The challenges organizations are facing in our highly diverse world are even greater than differences among the old and the young. Layer on these traditional cross-generational differences the challenges being generated by a world market where divergent people and ideas across continents and cultures are happening within the same organization.


Some organizations have already learned to capitalize on the growing age diversity, while others are experiencing generational rifts that are seriously threatening company productivity and effectiveness. Understanding generational cohort behavior makes good business sense. The politicians and advertisers study these diverse generational behaviors in planning their messages. Marketers analyze cohorts in order to understand the underlying mindset the consumer has toward products, issues, and services. Most importantly for our purposes, organizations apply what they learn about generational cohorts in order to understand more about how to manage them, recruit, retain, grow and develop, blend cross generational teams, and to alleviate the problems that occur when values inevitably clash.


Increasingly more than ever before, effective cross-generational working relationships need to be structured and systems need to be in place so that ideas, skills and talents can be shared across generations. Individuals can learn from the best they offer each other.


We call this sharing of resources the talent toggle where individuals engage in an ongoing mentoring and learning dynamic wherein the master teacher and learner moves seamlessly from one person to the other – the younger to the older, or, the older to the younger – as individual expertise is shared when, where, and how it is needed. Age is no longer the basis for power or authority over another. Ageism toward the young or the old eventually becomes a non-issue. The relationship, based on the talent and the skills offered are valued as key to optimizing the organization and the individual worker.

How do small and larger organizations get to this point?

Where do you begin the talent toggle process?


The most sensible starting point in learning about generational differences is to become familiar with the characteristics and belief system of the divergent groups.

Learn more about the Talent Toggle process contact us at

www.gaffney.com         sylvia@gaffney.com

Check out the following charts to compare and contrast generational differences.


Four distinct generations are actively engaged in today’s workplace. These diverse groups are called various names depending on the author. To keep it simple, we are referring to them in as the Veteran generation (Vets), the Baby Boomers (boomers), Generation X (Xers), and Generation Y (Y’s).


The word generation represents an age group. The members of a generation are born within certain parameters of time. The time parameters are artificially set by historical events that occur when members of the generation are at an impressionable age. These events are imprinted forever in the individual’s minds leaving emotional memories. The memories of the significant events shape the individuals in the feelings and belief system these individuals have about authority, institutions, family, fun and finances.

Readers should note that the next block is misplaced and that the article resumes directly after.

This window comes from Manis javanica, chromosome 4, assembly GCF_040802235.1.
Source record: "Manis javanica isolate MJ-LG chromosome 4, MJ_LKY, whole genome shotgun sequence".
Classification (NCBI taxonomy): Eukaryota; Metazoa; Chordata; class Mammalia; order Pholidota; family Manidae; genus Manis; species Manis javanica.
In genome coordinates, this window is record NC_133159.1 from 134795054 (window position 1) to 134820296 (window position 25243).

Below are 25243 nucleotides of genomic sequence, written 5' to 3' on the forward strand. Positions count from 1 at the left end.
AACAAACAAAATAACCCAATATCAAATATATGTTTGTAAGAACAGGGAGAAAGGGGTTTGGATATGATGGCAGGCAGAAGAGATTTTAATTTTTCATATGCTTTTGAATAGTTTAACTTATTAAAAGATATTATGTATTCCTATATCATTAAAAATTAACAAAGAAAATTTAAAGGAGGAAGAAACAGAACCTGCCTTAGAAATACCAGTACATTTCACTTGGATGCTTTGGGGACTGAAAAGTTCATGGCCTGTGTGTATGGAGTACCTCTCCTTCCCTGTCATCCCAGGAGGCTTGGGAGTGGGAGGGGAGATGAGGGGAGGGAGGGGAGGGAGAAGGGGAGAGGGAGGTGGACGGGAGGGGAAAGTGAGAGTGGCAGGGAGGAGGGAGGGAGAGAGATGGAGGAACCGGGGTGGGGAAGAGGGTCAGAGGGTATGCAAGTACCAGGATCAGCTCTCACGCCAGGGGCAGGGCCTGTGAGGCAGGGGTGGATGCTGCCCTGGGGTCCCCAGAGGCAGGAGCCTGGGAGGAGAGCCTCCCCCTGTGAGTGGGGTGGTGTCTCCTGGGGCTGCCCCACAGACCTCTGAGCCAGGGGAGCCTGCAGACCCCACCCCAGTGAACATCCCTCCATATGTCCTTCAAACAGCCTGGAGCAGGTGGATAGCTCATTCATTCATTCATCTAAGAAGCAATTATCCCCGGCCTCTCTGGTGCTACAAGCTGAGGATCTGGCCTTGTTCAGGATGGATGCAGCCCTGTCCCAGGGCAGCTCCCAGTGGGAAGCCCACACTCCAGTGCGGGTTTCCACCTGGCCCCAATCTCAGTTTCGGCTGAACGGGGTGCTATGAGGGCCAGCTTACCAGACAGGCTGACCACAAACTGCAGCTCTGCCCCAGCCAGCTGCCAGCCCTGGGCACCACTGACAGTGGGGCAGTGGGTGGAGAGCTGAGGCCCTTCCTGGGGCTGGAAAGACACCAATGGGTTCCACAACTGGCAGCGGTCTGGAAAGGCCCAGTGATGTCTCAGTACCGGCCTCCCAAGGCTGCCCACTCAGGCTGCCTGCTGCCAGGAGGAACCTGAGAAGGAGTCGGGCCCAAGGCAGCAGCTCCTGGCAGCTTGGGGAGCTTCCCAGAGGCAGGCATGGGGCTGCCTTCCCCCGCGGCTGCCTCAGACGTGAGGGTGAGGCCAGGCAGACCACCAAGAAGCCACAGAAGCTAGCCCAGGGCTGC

Layer on all the generational information the tendency that people have in the U.S. culture to seek individuality while simultaneously classifying themselves as a member of a group. This human tendency to categorize self, others, things, and events provides insight into generational attitudes and behavior.


Social and Personal identity help us understand more about what makes members of one generation different from the other generations and different from individuals in their own cohort. Review the charts below to compare relevant aspects of social identity and/or personal identity to cross-generational traits and characteristics. The traits and characteristics as listed in these Tables do not by any means apply to each and every generational member. As in anything, exceptions always exist. The collective features below have been reported in generational research studies.







Chronological Age


born between

1901 or 1909 &

1942 or 1945

Currently between

mid 60’s & 100 years

approximately 47 million alive & are 6.5% of workforce

born between



Currently between mid 40’s & early 60’s

approximately 78 million alive & are 41.5% of workforce

born between

1965 & 1977 or 1980

Currently between

over 30 & mid 40’s

approximately 35 million alive & are 29.5% of workforce

born between

1978 or 1980 &


Currently between

8 & 30 years

approximately 80 million alive & are 22.5% of workforce & growing


Life Stage


most are in or about to be in their elder years

most are in their midlife and some in elder years

majority are in their midlife years


some in childhood, are coming of age, or starting work


Race, Ethnicity, National Origin

many were immigrants and lived with prejudice and the notion of separate, but equal for people of color